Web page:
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When considering an independent power source for an RV, most people immediately think of a gas generator. These days, there’s an increase in people who see an inverter as a viable means of supplying their RV energy needs when shore power is not available. There are many advantages to using an inverter to supply electricity to an RV and I’ll be discussing these through the course of this article. Not to mention a full review of the best RV inverters.
Understanding the technical details of using a power inverter is fairly complex, so I’ll be dedicating a large part of the article to explaining how an inverter works and answering all the frequently asked questions. As many of you may be new the idea of an RV inverter, these questions will be numerous. What’s the difference between a modified sine wave and a pure sine wave? What type of inverter do you need for your RV? How many watts should your RV inverter supply? How many batteries do you need? Do you need a transfer switch for your RV inverter? These are only a few of the many questions I’ll be answering after the review.
I’m sure many of our readers would rather cut to the chase and source the best RV inverter. So, without any further ado, let’s get onto the matter at hand, a review of the best power inverters for your RV.
Best RV Inverter – The Full Review
We’ve selected a total of 10 RV inverters for this review. Yes, that’s quite a few choices. If you have a good idea of what you’re looking for it should be easy to find the best option for your needs. If not, you may want to skip to the RV inverter buying guide before making a decision.
As always, we’ve tried our best to find something for all buyers. Amongst the inverters selected for this review, you’ll find some of the absolute best pure sine wave inverters, and some cheaper modified sine wave inverters. We’ve also chosen a good variety of sizes, from small units of around 1200W, up to larger inverters, capable of supplying up to 4000W continuous power and an 8000W surge capacity.
1. Giandel Pure Sine Wave Power Inverter 2200Watt
I was immediately impressed by the high-quality feel of this inverter. The Giandel 2200W pure sine wave inverter is certainly one of the best. I do, however, find the fact that this inverter has no surge capacity a little disappointing to say the least. With that said, it is a wonderfully reliable and safe AC power supply for any RV and can also be a great solution for efficient emergency power at home. From the first impression, the Giandel looks the part of a high-quality inverter. All aluminum, with excellent cooling, this is a great product.
I like the smart fan that only runs when needed. This makes for a lot less unwanted noise. Taking a look at the internal components and my admiration jumps in leaps and bounds. As a technical guy, this is what is important to me.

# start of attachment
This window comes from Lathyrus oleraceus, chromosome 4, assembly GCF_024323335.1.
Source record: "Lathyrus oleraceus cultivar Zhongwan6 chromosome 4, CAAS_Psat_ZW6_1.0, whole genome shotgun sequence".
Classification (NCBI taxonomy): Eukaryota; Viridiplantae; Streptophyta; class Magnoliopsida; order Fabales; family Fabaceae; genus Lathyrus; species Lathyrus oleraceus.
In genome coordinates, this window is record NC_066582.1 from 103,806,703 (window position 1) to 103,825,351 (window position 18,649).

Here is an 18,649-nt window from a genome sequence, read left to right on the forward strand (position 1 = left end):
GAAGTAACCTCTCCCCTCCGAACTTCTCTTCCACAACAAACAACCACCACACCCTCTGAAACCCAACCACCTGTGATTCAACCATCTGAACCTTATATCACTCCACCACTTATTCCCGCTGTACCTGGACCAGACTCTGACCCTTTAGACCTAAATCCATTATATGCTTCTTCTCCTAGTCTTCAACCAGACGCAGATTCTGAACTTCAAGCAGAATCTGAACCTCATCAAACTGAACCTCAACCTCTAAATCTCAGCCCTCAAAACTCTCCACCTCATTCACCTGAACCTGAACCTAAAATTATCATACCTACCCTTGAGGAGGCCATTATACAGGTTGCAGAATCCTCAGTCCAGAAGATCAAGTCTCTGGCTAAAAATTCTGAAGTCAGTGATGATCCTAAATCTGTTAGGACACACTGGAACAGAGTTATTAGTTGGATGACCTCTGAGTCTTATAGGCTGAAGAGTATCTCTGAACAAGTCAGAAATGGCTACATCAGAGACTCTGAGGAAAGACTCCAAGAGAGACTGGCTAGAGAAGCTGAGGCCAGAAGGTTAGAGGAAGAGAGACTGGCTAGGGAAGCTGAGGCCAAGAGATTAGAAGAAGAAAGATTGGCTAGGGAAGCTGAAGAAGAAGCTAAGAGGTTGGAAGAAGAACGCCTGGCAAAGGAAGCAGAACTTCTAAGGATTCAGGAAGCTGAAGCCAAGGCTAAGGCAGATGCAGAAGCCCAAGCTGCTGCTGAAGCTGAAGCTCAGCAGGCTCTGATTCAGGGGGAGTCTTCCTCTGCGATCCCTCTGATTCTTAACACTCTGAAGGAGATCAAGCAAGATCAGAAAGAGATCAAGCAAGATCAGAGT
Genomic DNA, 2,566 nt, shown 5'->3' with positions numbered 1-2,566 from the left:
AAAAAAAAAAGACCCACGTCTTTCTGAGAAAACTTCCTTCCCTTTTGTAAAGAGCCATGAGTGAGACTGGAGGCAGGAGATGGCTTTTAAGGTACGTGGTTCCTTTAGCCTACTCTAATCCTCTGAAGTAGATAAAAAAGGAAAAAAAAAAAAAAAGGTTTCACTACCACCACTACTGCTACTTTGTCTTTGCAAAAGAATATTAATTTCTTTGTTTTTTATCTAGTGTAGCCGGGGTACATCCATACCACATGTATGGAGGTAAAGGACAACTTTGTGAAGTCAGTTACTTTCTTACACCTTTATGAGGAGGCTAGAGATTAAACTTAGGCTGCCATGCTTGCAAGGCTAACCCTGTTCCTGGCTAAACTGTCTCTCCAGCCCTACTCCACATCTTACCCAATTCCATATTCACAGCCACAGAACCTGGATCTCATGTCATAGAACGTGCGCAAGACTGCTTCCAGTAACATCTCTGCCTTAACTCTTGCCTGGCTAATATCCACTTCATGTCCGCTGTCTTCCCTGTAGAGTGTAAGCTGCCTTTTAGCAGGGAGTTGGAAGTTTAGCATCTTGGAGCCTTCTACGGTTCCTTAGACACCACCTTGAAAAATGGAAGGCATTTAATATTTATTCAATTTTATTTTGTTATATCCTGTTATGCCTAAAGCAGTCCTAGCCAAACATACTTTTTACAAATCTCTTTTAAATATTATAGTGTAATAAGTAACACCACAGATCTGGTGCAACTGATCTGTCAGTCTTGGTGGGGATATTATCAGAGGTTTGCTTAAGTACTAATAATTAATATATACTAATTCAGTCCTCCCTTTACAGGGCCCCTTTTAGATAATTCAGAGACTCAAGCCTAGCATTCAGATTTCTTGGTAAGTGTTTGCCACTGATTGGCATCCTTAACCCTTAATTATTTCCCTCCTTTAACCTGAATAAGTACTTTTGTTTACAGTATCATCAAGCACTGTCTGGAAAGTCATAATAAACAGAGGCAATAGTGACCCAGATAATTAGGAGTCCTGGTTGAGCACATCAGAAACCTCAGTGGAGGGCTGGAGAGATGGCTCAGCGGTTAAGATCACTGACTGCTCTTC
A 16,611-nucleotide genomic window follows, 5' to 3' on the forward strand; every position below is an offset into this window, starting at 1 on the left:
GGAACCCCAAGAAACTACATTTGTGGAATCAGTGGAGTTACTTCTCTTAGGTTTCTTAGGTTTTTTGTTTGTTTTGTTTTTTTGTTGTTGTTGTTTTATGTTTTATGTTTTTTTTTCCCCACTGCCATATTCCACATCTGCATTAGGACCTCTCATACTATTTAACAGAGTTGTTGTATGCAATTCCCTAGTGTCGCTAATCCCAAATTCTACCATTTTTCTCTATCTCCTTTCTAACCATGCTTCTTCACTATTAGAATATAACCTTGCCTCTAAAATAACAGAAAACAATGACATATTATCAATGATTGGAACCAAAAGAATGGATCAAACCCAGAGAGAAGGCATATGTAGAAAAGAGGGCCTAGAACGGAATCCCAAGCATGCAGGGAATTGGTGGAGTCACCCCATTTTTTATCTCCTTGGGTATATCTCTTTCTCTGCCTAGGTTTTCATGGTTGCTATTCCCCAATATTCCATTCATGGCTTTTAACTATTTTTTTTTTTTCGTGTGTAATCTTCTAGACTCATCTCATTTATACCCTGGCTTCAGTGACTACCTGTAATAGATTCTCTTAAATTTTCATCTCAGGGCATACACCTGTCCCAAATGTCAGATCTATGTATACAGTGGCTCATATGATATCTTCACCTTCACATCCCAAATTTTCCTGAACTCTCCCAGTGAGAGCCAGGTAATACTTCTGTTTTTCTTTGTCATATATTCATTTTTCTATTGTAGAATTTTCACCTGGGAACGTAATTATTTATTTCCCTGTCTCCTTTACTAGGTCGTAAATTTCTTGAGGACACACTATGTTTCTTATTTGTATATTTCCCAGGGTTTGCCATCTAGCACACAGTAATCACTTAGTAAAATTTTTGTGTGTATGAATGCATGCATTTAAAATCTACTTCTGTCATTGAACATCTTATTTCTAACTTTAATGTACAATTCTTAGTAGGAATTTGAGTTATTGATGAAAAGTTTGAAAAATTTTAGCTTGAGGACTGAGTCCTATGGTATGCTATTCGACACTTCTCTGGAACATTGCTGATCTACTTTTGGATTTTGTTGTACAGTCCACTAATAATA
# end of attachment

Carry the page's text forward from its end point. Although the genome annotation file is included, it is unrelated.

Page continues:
This is a state of the art IGBT pure sine wave inverter with a rated efficiency of up to 91% and THD of less than 3%. Making the Giandel one of the best you’ll find. I also like the solid nature of the components and the fact that this inverter can handle inductive load. This means it can run appliances like refrigerators and microwaves. The abundance of internal aluminum heat syncs and a superb cooling fan, means that it can supply the required load without any hassles.
Hooking up the Giandel Inverter to your RV is no hassle at all. You can use either of two standard 3-prong 120V household electrical outlets or you can use the hardwire connections and connect the inverter directly to your RV electric panel. I’d recommend a transfer switch for a panel connection though. It also has a fully protected 2.4A USB port for safely charging devices.
A remote control is supplied with this power inverter. The remote system has a 15’ cord so you can conveniently control the system from just about anywhere in your RV. It also has an LED display on the inverter. Here you can see input and output power display, as well as critical warning information, like overheating and overcurrent. You can rest assured though, the Giandel Power Inverter is fully protected against these situations. If the onboard electronic management detects a power overload, a short circuit, or the inverter overheats, it will automatically shut down.
With 2200W of pure sine wave power, you can use quite a few appliances safely and efficiently. That’s what I really like about the Giandel inverter, the pure sine wave with great efficiency. What I’m not too happy about, is the limited power. I guess it depends what your requirements are. For watching TV, using your laptop, and keeping the lights on, this is one of the best RV inverters. For larger appliances, like refrigerators and air conditioners, you may find it slightly lacking. The wattage is sufficient for many refrigerators and a few smaller air conditioners. Though, with no surge capacity (peak power), you’ll have difficulty running anything else at the same time. On the plus side, it’s perfectly compact and blissfully quiet. Quality is tops, backed by a fantastic 3-year warranty.
2. Krieger 3000 Watts Power Inverter (Modified Sine Wave Inverter)
Although I’m not a big fan of modified sine wave inverters, Krieger is one of my preferred power inverter manufacturers. I’ve had a lot of dealings with US and Canadian supplier of inverters and solar power equipment. I’d easily rank them as one of the best in the world. In short, if I were to buy a modified sine wave power inverter, these guys would be the first I’d trust. Generally, a modified sine wave inverter is not the most efficient way of doing things. They tend to generate extra heat within the appliance and may, in some cases cause damage.
Though, looking at the Krieger spec sheet for this model, you’ll see an efficiency rating of up to 90%. That’s about the same as most pure sine wave inverters. This is also a seriously heavy-duty inverter with an incredible amount of power.